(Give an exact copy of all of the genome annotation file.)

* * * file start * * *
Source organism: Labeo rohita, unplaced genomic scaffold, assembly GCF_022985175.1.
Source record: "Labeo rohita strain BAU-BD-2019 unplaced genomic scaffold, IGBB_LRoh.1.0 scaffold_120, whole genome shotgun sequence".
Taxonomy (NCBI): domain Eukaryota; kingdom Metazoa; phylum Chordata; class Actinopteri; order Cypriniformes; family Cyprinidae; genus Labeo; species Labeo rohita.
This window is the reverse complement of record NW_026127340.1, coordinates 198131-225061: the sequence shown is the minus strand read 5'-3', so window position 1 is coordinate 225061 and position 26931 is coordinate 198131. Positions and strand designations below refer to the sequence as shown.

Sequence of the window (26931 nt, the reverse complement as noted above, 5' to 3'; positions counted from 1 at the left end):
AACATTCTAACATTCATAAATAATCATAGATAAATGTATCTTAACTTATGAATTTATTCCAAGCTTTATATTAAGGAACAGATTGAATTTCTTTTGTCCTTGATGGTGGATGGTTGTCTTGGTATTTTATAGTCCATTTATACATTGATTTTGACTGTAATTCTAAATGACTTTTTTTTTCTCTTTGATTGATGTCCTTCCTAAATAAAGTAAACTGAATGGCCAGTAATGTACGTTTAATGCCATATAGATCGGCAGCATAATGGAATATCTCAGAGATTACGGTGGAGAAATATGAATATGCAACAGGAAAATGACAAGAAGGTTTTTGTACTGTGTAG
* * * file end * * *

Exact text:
Source organism: Labeo rohita, unplaced genomic scaffold, assembly GCF_022985175.1.
Source record: "Labeo rohita strain BAU-BD-2019 unplaced genomic scaffold, IGBB_LRoh.1.0 scaffold_120, whole genome shotgun sequence".
Taxonomy (NCBI): domain Eukaryota; kingdom Metazoa; phylum Chordata; class Actinopteri; order Cypriniformes; family Cyprinidae; genus Labeo; species Labeo rohita.
This window is the reverse complement of record NW_026127340.1, coordinates 198131-225061: the sequence shown is the minus strand read 5'-3', so window position 1 is coordinate 225061 and position 26931 is coordinate 198131. Positions and strand designations below refer to the sequence as shown.

Sequence of the window (26931 nt, the reverse complement as noted above, 5' to 3'; positions counted from 1 at the left end):
AACATTCTAACATTCATAAATAATCATAGATAAATGTATCTTAACTTATGAATTTATTCCAAGCTTTATATTAAGGAACAGATTGAATTTCTTTTGTCCTTGATGGTGGATGGTTGTCTTGGTATTTTATAGTCCATTTATACATTGATTTTGACTGTAATTCTAAATGACTTTTTTTTTCTCTTTGATTGATGTCCTTCCTAAATAAAGTAAACTGAATGGCCAGTAATGTACGTTTAATGCCATATAGATCGGCAGCATAATGGAATATCTCAGAGATTACGGTGGAGAAATATGAATATGCAACAGGAAAATGACAAGAAGGTTTTTGTACTGTGTAG